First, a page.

• Attending a costume party held outdoors, where protective masks are used and people can remain more than 6 feet apart.

The CDC provides caveats and additional guidance for these and other moderate-risk activities, so if you’re even thinking about them, definitely read the relevant guidance. It advises against the following:

  • Traditional trick-or-treating where treats are handed to children who go door to door
  • “Trunk-or-treat,” where treats are handed out from trunks of cars lined up in large parking lots
  • Attending crowded costume parties held indoors
  • Going to an indoor haunted house where people may be crowded together and screaming
  • Going on hayrides or tractor rides with people who are not in your household
  • Using alcohol or drugs, which can cloud judgement and increase risky behaviors
  • Traveling to a rural fall festival that is not in your community if you live in an area with community spread of COVID-19.

Lightning Round Webinar Showcases Cutting Edge Disaster Mitigation Technologies

Four entrepreneurial teams who have developed products to boost societal resilience and to mitigate natural disaster risks will present them during a free Insurance Information Institute (Triple-I) event on Thursday, Oct. 22, at 11 a.m., ET.

Billed as the Lightning Rounds for Resilience and Pre-Disaster Mitigated Innovations, it is the third time this year the Triple-I and its Resilience Accelerator, ResilientH20 Partners and The Cannon, have connected entrepreneurs with leading insurance innovation specialists and investors. Pre-registration is required.

The first of the day’s two panels will feature the web-based apps developed by the prize-winning teams from 2020’s collegiate Hack-for-Resilience III. The Triple-I and the Wharton Risk Management and Decision Processes Center at the University of Pennsylvania honored these two student entrepreneurial teams in September 2020.

  • Air.ly:  The app identifies locales near wildfire zones where individuals afflicted with respiratory issues, or other health complications, can find fresh air. It won the prize this year for the Best Overall Hack-for-Resilience.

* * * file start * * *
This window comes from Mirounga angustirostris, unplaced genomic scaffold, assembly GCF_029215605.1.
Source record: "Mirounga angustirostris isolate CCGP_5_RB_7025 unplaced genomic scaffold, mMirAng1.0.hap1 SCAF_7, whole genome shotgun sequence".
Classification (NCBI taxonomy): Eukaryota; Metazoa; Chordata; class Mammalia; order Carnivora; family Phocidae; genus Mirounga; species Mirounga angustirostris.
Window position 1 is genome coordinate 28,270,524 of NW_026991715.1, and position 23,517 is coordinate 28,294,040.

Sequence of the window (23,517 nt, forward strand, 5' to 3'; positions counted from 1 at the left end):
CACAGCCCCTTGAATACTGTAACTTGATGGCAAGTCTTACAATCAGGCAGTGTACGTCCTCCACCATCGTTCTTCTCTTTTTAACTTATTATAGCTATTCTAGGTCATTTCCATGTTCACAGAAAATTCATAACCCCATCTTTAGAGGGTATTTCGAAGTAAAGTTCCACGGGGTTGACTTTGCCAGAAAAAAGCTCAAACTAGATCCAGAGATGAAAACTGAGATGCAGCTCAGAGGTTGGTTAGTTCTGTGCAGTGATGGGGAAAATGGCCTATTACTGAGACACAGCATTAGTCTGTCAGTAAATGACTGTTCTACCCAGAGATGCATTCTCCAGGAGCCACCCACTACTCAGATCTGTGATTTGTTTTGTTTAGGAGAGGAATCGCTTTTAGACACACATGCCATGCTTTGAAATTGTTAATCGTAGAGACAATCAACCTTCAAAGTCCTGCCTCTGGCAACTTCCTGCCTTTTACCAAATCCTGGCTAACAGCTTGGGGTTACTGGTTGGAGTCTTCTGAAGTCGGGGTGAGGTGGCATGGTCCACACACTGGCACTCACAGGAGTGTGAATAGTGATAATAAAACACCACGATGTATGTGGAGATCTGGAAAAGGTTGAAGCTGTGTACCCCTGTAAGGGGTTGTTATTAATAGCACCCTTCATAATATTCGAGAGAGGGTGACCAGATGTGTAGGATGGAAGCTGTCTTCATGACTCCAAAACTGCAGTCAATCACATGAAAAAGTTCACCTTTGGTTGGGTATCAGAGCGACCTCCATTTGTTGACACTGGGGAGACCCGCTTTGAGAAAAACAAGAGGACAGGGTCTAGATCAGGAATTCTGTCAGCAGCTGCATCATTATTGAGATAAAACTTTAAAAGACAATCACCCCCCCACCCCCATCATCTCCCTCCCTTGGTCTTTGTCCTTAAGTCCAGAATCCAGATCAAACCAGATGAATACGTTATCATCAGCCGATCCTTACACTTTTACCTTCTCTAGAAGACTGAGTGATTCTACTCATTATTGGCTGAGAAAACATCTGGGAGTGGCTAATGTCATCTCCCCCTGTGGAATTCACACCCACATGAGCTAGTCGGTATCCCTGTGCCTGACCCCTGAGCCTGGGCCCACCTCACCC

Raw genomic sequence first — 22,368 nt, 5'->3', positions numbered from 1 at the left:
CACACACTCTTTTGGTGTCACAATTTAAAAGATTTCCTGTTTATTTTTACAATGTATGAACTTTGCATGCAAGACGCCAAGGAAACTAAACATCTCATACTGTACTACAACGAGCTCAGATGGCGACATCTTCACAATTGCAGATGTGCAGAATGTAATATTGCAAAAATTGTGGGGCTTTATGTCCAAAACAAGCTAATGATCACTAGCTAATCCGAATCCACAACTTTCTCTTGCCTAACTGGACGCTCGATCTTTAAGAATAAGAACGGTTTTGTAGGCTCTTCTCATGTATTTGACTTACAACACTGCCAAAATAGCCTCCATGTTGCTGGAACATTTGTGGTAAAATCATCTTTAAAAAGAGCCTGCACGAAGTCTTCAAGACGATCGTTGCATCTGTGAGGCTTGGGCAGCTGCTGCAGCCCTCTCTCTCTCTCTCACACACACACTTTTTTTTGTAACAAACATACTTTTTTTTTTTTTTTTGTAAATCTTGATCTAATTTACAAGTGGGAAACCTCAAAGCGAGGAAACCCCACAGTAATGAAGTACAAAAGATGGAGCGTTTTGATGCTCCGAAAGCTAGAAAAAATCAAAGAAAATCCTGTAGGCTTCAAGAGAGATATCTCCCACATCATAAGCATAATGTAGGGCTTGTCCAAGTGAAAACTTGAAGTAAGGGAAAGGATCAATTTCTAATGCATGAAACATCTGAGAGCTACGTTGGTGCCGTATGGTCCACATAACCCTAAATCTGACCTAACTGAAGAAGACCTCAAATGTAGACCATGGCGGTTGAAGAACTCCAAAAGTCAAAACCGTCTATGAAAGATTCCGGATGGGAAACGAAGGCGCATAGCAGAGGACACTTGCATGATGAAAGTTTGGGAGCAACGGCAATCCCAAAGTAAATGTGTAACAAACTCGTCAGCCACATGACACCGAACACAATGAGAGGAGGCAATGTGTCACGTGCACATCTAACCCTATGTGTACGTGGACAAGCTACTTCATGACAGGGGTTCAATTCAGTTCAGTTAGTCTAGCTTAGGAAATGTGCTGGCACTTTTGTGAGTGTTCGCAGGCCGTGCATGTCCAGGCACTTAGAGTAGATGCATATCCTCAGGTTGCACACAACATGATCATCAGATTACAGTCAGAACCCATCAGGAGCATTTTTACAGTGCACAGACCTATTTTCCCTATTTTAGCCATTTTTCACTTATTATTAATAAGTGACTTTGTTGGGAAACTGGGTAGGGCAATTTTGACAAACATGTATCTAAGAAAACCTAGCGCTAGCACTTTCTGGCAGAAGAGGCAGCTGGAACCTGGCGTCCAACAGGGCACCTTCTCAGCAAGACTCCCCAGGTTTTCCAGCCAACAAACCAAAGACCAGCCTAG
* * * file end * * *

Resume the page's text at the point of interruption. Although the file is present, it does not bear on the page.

• Insura: The app uses a home’s location and historical loss data to recommend mitigation and maintenance activities which could reduce a homeowner’s insurance premiums.  It won this year’s prize for the Best Application of Insurtech.

“We’re excited to spotlight the outstanding work of talented students who have accepted the challenge to build and empower the resilience movement. Products like Air.ly and Insura are proof today’s brightest young minds are creating the tools that will better allow people to navigate through, and prepare for, natural disasters,” said Michel Leonard, PhD, CBE, Vice President and Senior Economist, Triple-I.

Two established businesses – members of the Resilience Innovation Hub “portfolio of disaster risk-mitigation innovation” -will present their products and services during the event’s second and final panel:  

  • Thermal Gate™ 2.5:  The artificial intelligence (AI) based system screens and detects individuals who have an elevated body temperature before they enter venues which are open to the public.
  • Mesh++ : The just-in-time WiFi community network requires no external power nor wiring to generate broadband access for first-responders, citizens, and preparedness interests.

Click here to register.

Economic Data
in the Age of COVID-19

Dr. Steven N. Weisbart, CLU, Triple-I Senior Vice President and Chief Economist

COVID-19 pandemic has not only disrupted our economy – it has complicated the data we routinely use to understand economic developments. This is a bit like finding out the thermometer you use to tell if you have a fever is unreliable.

Here are two examples of why it’s hard to know what’s happening.

 What is the correct unemployment rate?

The April 2020 Bureau of Labor Statistics (BLS) employment report said the U-3 rate – just one of six unemployment measures BLS reports – was 14.75 percent. This number is derived by dividing the number of people counted as unemployed (23.078 million) by the civilian labor force (156.481 million), which is everyone who is either working or unemployed and looking for work.

But when the virus was recognized as a major public health threat in mid-March and April and many businesses and organizations were shut down, throwing many millions out of work, some who were affected decided to retire. This means they were no longer counted as part of the civilian labor force. This is most vividly seen by comparing the civilian labor force in February (164.6 million) with its count in April (156.5 million)—a drop of 8.1 million.

The large number of retirees affected the unemployment rate: if they had not retired, most would likely have been counted as unemployed. To keep the math in our example simple, let’s say 7 million of the retirees had remained in the labor force and been counted as unemployed (maybe the other 1 million would have retired then anyway—virus or no virus). The unemployment count would have been 30 million (23 million counted plus 7 million un-retirees) and the civilian labor force would have been 163.5 million (156.5 counted plus 7 million un-retirees).

The unemployment rate would have been announced as 30 million divided by 163.5 million, or 18.35 percent, instead of 14.75 percent.